The Original Reds
Chapter 23 – 1905/06
Over the years, at whatever level the club has been playing, Workington have had many prolific goal scorers. However, never have the club had such a collectively prolific forward line as they had in 1905/06, their second season in the Lancashire Combination. The quartet of Graham, Hurst, Pearson and Pickett struck fear in every opposition’s defence, and between them scored over eighty out of the Reds total of 102 league goals. Not only were Workington the league’s top scorers, only two sides conceded fewer goals, and the club’s Ashfield ground became an absolute fortress. There is no doubt that, on merit, the club should have ended the season with promotion. Sadly, a temporary change of league rules denied them any reward for what was an incredible season.
Due to various comings and goings the Lancashire Combination Division 2 showed a number of changes, with new clubs, including Burnley Reserves and Cumberland neighbours Carlisle United, joining.
Before the season started Workington improved their squad with a number of quality signings; John Graham (an ex Black Diamonds player) joined from Bradford City, Pickett arrived from Bristol, goalkeeper Tom Stewart from Barrow, and Archie Smith from Burnley.
After two trial matches, the following team was selected for the opening league match, at home to Blackpool Reserves on the 2nd September:
Stewart; Bassett, Brown, Campbell, Evans, McCann, Morley, Graham, Pickett, White and Hunter.
The result gave no indication of what was to come as, despite a goal from Hunter, Blackpool won quite easily by three goals to one. Not only was that Workington’s only home defeat of the season (only four points were dropped in eighteen league matches at Ashfield), it was to ultimately prove extremely costly.
Immediate changes were made as a result of this defeat, with Bassett, Evans, Morley and Hunter being dropped. Of these, only Morley, briefly, was to play for the Reds again. The changes made to the team had an instant effect, with Workington winning seven and drawing one of their next eight matches.
Despite the change in fortune, the Workington management were still looking to improve the side, and in October they made two inspired signings. Harry Pearson, who’d been at Arsenal, arrived, and Dan Hurst, the previous season’s top scorer, was convinced to return.
Workington’s season then really took off, and, despite away defeats at Skelmersdale, Burnley and Blackpool, it was clear that they were in a three-way fight with Colne and Blackpool for the title. The goals flowed freely, with the defeat at Skelmersdale being avenged to the tune of 8-0, and seven being put past both Lancaster and Hyde St George’s.
Despite the side doing well, the attendances at Ashfield were not as high as was hoped. As a result, and in order to increase revenue, in early December the club announced that the price of admission was being increased by fifty percent from (in old pence!) 4d to 6d. With the area suffering from low wages and high unemployment, this was seen as being counter-productive.
The only disappointment in the first half of the season was being put out of the FA Cup in September, at the first hurdle and at home, by Barrow.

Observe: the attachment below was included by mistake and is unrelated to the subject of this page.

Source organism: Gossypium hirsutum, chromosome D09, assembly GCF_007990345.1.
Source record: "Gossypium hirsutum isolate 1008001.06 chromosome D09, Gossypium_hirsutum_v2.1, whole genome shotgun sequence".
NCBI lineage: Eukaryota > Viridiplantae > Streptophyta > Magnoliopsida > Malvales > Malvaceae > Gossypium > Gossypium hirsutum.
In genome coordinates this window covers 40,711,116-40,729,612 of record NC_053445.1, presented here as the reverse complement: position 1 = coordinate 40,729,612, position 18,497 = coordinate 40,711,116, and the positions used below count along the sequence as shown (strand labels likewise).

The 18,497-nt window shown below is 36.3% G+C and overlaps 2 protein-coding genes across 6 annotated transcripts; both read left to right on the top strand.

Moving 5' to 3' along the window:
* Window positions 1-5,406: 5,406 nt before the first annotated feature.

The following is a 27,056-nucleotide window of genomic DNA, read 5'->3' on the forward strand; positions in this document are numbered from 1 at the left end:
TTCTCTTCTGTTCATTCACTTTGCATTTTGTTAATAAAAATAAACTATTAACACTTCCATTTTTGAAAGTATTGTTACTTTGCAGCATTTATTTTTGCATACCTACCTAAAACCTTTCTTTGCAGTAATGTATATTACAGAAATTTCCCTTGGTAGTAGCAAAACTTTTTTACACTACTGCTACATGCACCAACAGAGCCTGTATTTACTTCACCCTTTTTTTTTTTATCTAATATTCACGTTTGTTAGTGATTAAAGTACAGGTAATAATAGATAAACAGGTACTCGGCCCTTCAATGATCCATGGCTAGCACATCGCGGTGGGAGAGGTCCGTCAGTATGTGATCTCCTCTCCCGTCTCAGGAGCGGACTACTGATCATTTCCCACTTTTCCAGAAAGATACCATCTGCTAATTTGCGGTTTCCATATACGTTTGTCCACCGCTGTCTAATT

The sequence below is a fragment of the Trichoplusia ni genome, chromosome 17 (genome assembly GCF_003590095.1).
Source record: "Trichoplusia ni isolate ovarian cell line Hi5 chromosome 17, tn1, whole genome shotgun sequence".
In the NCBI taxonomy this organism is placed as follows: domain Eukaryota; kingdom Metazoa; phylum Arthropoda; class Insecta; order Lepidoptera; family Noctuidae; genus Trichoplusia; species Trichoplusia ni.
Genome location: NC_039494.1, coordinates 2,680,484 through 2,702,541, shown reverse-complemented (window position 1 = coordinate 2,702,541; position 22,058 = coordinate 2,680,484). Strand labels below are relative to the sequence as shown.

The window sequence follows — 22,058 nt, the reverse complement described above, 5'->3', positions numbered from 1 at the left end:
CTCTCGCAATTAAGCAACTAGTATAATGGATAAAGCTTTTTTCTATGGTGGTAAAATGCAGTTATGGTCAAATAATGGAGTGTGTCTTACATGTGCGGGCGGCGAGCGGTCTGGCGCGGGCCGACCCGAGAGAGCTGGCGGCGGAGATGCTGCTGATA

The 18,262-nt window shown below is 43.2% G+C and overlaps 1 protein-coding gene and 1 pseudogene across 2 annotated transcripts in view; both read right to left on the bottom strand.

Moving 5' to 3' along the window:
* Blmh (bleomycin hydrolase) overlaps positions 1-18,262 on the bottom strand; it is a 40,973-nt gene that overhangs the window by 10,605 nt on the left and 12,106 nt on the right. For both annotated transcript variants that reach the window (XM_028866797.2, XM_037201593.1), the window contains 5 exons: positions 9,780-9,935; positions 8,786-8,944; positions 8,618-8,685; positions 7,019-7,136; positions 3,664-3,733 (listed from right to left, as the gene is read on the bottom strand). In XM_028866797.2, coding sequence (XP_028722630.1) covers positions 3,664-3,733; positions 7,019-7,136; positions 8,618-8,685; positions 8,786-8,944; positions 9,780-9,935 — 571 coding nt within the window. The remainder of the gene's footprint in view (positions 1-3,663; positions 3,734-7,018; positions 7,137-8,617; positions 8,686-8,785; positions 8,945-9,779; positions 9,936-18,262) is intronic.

On the 23rd December, for the second year running, Newton-le-Willows missed their train. They eventually turned up, but so late that the match finished in total darkness.
On Christmas Day, as a bit of light relief, Workington arranged a charity match against an ‘All England X1’. All the players wore fancy dress, and a total of £12 was raised. The Reds (dressed as pantomime characters) lost 4-1.
On Boxing Day Hyde St George’s were at Workington for a league match. It wouldn’t happen nowadays, but Hyde had spent the whole of Christmas in Cumberland, having played at Carlisle United on Christmas Day. By the time they arrived at Ashfield they only had eight fit players, and in order to field a team, they ‘had to borrow three locals’. If Workington felt any sympathy, they didn’t show it and Graham, Hurst, Pearson and Pickett shared the goals in a 7-2 win.
In previous years the top four teams at the end of the season had all been promoted to the Combination League’s first division. However, the league announced that, for just one season, only the top two teams would go up. This meant that Workington could not afford to drop many more points.
As often happens during the course of a season, the Reds hit a sticky patch at the start of the new year, winning just one of five matches. They then got back on track, losing just twice in the final twelve league matches.
The season ended on the 30th April with Pearson scoring four of Workington’s goals in a 5-4 win over Ashton Town. Sadly, they fell just short, finishing in third place with forty-nine points, just one point behind Blackpool who were promoted along with champions Colne. That first day home defeat against Blackpool had come back to haunt them.
Although it hasn’t been possible to trace the scorers in two matches, Pearson finished as top scorer with 24, followed by Graham and Pickett with 18, and Hurst with 16. Equally impressive was Tom Stewart’s eleven clean sheets.
Due to fixture clashes Workington were unable to field their first team in the County Cup. The reserve/fringe players managed to reach the semi-finals, having disposed of Moresby Parks and Keswick on the way, before losing 7-1 on aggregate to Carlisle Red Rose.
Sadly, the Reds were unable to keep all of their star players, and at the end of the season both Hurst and Pickett left the club. They would be hard to replace.
On the 5th May the Newcastle United chairman invited Workington and representatives of fifteen other, mainly North-Eastern, clubs to a meeting. This was to discuss the possible formation of a new Northern Counties League. The idea being that this would ‘reduce travelling and produce a better class of football’.
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